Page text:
Bloat is a serious condition that can happen to any dog but it is more commonly seen in large or giant breed dogs that have deep chests, such as the Great Dane, Newfoundland, Boxer, Great Pyrenees, Irish Wolfhound, Irish Setter and several other large deep chested breeds.
The condition is usually seen in adult dogs over the age of 5, and some studies have suggested that male dogs are more at risk than female dogs of getting bloat.
Bloat is actually the combination of 2 conditions-gastric dilatation where the stomach fills with gas and fluid, and volvus, which is where the gas filled stomach twists (GDV). Once the stomach twists, the blood supply to the stomach is cut off and the stomach begins to die which can lead to shock and death of the dog.
A dog can bloat and not have the stomach twist, but it is still a very serious condition because when the stomach fills up with gas and fluid it puts pressure on the surrounding organs and the diaphragm which makes it hard for the dog to breathe and can cause serious damage to the stomach and the surrounding organs.
What are the signs of bloat?
Signs and symptoms can vary but these are the most common signs reported:
- Distention or swollen stomach
- Unproductive vomiting-which means the dog is trying to vomit but only foam or nothing at all is coming up.
- Heavy drooling
- Painful stomach
- Restlessness. The dog can not get comfortable
- Fast, shallow breathing
- Pale mucus membranes (gums)
It’s pretty scary and it happiness very fast. So fast that your dog can be fine and then the next minute you notice his stomach is distended, he’s trying to vomit and you grab your keys and head to the emergency clinic and on the way there he dies.
Here’s a video of a dog experiencing bloat:
Why does bloat happen?
In my research it seems that no one knows for sure but studies have suggested that dogs who eat one large meal a day, have anxiety, exercise vigorously before and after eating and drink large amounts of water before and after eating are more prone to bloat.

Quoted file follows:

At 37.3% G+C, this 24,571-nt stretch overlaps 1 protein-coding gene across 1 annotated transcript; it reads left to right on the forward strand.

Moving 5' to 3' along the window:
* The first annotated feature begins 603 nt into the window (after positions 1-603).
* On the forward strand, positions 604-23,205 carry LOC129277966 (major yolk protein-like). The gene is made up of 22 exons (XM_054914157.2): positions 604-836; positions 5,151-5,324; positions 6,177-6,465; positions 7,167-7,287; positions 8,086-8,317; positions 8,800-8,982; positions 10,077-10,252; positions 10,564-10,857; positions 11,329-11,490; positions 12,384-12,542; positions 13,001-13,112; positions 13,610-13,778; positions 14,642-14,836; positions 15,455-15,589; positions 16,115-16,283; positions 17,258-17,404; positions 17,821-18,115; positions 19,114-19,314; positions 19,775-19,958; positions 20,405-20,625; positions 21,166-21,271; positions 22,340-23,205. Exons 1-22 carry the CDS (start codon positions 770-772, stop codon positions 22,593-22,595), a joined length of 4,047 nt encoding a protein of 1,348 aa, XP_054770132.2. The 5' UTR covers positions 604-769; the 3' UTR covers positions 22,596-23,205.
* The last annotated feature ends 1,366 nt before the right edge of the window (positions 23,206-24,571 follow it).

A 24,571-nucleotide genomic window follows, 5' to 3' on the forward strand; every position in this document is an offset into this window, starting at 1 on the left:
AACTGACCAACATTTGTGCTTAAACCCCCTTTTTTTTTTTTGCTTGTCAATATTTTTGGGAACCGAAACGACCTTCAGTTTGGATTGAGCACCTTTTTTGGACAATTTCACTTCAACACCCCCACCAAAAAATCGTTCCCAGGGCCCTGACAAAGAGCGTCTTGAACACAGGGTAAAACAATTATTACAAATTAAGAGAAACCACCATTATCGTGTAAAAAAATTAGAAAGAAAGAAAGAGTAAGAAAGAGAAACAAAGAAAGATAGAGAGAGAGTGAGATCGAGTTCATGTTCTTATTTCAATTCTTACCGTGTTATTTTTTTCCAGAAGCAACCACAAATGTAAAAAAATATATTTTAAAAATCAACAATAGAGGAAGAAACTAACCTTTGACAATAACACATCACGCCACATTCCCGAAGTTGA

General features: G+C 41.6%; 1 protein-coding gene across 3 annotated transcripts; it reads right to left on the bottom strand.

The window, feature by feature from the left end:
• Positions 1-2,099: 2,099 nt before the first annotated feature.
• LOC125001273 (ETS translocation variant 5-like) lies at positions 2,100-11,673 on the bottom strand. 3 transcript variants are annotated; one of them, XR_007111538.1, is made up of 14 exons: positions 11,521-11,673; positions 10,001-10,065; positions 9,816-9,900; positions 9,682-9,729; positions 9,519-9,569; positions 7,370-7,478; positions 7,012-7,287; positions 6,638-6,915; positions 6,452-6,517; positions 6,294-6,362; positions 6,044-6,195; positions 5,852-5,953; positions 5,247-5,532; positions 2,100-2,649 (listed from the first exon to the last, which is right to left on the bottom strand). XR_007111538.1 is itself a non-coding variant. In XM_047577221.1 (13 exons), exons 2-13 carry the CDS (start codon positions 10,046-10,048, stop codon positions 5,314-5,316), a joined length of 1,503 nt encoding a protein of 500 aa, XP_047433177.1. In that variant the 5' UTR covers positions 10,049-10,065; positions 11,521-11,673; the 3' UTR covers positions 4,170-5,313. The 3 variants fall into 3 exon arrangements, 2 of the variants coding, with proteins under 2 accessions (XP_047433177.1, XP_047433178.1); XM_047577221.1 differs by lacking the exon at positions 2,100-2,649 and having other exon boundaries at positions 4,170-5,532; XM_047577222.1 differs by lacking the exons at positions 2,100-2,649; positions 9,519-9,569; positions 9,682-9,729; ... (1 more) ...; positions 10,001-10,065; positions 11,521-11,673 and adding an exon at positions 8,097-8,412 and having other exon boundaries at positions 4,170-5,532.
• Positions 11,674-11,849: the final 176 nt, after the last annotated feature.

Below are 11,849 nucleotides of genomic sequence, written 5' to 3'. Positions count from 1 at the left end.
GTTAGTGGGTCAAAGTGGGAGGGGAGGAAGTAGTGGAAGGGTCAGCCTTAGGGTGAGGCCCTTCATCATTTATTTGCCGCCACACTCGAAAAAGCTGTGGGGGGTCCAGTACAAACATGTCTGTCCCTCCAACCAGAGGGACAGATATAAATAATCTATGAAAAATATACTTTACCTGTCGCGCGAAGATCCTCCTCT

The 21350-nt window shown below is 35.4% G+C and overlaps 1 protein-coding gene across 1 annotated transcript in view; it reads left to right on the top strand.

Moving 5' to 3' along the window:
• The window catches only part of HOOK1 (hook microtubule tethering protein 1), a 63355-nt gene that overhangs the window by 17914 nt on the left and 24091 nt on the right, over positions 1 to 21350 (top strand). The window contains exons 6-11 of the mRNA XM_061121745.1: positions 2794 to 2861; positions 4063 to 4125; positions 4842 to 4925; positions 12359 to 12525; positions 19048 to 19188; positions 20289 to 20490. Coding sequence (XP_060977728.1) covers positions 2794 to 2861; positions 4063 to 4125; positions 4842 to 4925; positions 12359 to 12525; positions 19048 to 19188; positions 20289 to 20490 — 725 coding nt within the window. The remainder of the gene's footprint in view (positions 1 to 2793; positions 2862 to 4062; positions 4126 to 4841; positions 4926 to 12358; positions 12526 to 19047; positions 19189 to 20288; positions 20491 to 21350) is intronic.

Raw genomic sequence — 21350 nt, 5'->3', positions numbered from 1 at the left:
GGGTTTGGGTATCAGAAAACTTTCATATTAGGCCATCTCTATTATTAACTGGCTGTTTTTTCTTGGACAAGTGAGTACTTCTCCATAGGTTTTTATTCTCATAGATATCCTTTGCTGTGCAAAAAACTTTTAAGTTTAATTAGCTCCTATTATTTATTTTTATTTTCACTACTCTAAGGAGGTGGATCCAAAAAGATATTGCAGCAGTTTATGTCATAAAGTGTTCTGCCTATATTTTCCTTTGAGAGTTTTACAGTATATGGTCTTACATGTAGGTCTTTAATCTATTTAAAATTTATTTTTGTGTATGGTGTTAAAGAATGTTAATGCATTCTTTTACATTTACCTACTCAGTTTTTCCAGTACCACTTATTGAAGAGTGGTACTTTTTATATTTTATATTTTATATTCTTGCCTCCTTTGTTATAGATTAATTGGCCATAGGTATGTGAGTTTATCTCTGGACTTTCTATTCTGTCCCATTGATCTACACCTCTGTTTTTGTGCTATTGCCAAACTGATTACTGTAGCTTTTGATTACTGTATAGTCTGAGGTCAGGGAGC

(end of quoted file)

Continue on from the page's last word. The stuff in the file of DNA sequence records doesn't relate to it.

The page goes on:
How can you try to prevent canine bloat?
That’s a great question and one that doesn’t seem to have a straight answer. There seems to be several studies that contradict each other and I’m not a vet so the best advice I can give is to talk to your vet about bloat and ask them about ways that you can try and prevent it.
A few things that I personally do to try and prevent it are:
- I feed twice a day, instead of one big meal once a day.
- I don’t allow the dogs to heavily exercise an hour before and an hour after eating.
- I don’t let them drink a ton of water an hour before and after eating.
- Leroy likes to go outside and roll around after he eats and I try to discourage this even though its never been proven to cause a dog to bloat.
- I know their bodies and I know them.
- I feed from elevated feeder. This is one of those things that studies go back and forth with. Years ago studies suggested that feeding in an elevated feeder could help prevent bloat but recent studies suggest the opposite. I’ve always fed my Newfoundlands from elevated feeders.
So how about you? Do you have a breed that is prone to bloat? Do you know the signs? Any tips you can share?
Articles of Interest:
Institute of Canine Biology-Purdue Bloat Study
**On a side note I’ve discovered that the link to the official Purdue study is broken which is why there is not a direct link to it.